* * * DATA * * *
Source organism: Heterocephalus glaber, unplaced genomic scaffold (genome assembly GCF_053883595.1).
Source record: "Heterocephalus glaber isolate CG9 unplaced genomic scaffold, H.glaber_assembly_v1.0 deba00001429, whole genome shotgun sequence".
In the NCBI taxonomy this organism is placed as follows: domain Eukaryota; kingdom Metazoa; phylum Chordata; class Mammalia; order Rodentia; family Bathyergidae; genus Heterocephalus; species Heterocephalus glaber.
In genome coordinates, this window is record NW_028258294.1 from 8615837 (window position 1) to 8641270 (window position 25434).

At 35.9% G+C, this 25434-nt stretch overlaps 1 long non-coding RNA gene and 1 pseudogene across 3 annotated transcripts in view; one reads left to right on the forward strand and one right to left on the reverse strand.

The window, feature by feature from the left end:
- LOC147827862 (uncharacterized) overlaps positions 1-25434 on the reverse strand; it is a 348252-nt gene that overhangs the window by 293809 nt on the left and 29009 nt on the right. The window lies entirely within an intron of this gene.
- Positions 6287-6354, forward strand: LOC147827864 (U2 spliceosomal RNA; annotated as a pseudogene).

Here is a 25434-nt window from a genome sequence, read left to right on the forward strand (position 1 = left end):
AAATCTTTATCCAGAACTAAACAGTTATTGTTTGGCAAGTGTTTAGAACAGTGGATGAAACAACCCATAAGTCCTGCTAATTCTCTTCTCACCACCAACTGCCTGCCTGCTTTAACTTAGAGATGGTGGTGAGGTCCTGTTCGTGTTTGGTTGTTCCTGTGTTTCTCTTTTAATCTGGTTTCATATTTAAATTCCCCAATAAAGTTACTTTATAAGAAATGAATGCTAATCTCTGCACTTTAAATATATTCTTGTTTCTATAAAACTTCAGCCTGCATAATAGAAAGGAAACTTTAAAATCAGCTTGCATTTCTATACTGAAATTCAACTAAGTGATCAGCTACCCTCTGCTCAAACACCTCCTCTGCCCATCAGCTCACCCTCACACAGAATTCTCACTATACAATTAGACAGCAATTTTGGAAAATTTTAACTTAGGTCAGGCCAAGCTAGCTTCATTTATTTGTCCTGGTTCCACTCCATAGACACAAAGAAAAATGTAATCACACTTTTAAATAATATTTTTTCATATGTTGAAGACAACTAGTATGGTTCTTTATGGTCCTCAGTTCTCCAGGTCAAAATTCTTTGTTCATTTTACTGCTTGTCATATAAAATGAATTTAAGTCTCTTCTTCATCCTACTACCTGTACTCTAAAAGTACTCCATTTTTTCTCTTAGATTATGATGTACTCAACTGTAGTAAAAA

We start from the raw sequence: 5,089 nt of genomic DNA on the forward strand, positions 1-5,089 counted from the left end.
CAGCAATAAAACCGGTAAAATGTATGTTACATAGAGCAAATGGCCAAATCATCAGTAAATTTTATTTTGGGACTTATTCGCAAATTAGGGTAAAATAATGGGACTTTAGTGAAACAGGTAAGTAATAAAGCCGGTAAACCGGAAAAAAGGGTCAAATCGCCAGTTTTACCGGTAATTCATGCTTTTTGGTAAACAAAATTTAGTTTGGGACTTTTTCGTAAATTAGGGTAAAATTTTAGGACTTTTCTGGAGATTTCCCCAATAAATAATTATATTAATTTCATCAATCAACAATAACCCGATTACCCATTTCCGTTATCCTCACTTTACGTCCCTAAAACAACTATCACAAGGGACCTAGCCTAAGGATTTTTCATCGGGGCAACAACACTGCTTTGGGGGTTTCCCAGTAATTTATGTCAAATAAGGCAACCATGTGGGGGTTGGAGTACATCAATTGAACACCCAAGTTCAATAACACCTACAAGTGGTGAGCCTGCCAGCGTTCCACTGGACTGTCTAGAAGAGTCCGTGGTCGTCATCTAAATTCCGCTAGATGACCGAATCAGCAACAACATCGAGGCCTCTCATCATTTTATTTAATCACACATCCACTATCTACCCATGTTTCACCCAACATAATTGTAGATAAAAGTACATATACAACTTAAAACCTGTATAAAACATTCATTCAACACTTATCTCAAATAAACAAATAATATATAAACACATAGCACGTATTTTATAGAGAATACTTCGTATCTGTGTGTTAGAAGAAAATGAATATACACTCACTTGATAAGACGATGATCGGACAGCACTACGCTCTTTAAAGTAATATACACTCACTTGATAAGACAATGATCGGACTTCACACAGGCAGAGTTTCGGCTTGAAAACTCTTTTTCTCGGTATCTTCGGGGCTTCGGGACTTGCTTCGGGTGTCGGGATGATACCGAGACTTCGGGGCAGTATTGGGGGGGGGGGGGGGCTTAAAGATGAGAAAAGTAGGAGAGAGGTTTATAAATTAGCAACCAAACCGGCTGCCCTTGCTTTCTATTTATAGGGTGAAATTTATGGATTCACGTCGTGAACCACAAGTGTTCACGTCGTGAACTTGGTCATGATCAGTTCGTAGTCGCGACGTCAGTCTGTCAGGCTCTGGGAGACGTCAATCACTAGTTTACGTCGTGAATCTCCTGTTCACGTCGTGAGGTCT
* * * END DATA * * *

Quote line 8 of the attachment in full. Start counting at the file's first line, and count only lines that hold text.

- Positions 6287-6354, forward strand: LOC147827864 (U2 spliceosomal RNA; annotated as a pseudogene).